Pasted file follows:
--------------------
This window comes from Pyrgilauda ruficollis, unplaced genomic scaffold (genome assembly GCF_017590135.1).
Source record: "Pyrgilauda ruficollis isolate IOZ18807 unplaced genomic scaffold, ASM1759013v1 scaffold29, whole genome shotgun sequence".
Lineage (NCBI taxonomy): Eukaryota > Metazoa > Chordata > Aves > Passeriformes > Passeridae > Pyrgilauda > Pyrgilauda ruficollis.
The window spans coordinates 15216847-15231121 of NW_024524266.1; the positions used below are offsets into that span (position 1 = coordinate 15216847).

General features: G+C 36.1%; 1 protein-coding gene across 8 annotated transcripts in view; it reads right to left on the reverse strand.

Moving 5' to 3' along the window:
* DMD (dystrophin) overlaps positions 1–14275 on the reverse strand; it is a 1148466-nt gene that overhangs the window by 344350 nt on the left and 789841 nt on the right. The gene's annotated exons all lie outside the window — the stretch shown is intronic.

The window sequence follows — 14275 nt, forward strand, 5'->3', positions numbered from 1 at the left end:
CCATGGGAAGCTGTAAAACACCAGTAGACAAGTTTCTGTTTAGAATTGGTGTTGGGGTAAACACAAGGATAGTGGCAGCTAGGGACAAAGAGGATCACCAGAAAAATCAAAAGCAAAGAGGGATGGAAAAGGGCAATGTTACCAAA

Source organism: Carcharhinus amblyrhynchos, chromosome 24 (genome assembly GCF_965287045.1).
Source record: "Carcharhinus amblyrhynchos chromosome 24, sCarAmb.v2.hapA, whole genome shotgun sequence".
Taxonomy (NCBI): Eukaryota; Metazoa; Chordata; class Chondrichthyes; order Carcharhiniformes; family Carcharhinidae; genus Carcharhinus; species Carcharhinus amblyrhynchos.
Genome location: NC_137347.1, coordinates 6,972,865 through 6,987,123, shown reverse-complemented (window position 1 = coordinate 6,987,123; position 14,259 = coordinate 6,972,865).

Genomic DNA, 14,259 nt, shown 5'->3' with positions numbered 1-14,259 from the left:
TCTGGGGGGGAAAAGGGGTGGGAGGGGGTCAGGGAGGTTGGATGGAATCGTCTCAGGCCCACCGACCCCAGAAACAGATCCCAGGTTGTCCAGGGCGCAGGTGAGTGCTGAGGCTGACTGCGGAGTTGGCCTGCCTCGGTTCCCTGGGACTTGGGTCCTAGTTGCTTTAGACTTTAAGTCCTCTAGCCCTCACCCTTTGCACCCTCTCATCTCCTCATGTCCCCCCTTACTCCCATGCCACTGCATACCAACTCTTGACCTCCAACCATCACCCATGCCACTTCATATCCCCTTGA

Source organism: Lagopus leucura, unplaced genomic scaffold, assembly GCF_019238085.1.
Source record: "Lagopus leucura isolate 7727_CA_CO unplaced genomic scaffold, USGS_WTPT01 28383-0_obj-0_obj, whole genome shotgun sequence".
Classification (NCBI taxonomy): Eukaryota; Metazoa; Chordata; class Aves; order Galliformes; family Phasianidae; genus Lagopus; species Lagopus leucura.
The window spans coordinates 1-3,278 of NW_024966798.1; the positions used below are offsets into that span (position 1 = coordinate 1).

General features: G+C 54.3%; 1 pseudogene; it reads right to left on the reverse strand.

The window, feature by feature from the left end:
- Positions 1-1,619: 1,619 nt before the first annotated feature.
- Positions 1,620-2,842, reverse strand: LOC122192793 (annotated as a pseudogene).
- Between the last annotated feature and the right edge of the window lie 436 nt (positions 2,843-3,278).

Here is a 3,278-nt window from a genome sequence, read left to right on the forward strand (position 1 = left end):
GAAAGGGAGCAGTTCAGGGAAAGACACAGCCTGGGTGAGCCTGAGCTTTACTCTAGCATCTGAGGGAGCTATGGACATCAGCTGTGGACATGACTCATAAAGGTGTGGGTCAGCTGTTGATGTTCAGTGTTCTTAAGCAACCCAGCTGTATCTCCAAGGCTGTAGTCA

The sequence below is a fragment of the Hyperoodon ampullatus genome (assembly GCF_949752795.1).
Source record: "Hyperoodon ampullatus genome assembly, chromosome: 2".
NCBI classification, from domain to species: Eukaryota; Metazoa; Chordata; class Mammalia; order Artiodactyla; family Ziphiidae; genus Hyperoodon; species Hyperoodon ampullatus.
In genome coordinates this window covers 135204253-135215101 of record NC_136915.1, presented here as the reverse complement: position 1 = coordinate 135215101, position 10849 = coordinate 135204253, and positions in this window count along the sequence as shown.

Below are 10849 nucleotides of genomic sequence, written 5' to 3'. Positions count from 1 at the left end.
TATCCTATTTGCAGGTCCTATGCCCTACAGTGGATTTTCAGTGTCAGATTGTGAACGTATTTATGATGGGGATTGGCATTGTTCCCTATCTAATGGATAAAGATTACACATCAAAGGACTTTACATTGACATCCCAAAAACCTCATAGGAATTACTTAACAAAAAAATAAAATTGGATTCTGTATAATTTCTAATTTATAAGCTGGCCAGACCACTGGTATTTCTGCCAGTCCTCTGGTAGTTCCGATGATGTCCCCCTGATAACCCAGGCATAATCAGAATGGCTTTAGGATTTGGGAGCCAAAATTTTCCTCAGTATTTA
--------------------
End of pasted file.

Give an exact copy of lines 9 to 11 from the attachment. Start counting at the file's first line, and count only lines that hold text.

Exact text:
CCATGGGAAGCTGTAAAACACCAGTAGACAAGTTTCTGTTTAGAATTGGTGTTGGGGTAAACACAAGGATAGTGGCAGCTAGGGACAAAGAGGATCACCAGAAAAATCAAAAGCAAAGAGGGATGGAAAAGGGCAATGTTACCAAA

Source organism: Carcharhinus amblyrhynchos, chromosome 24 (genome assembly GCF_965287045.1).
Source record: "Carcharhinus amblyrhynchos chromosome 24, sCarAmb.v2.hapA, whole genome shotgun sequence".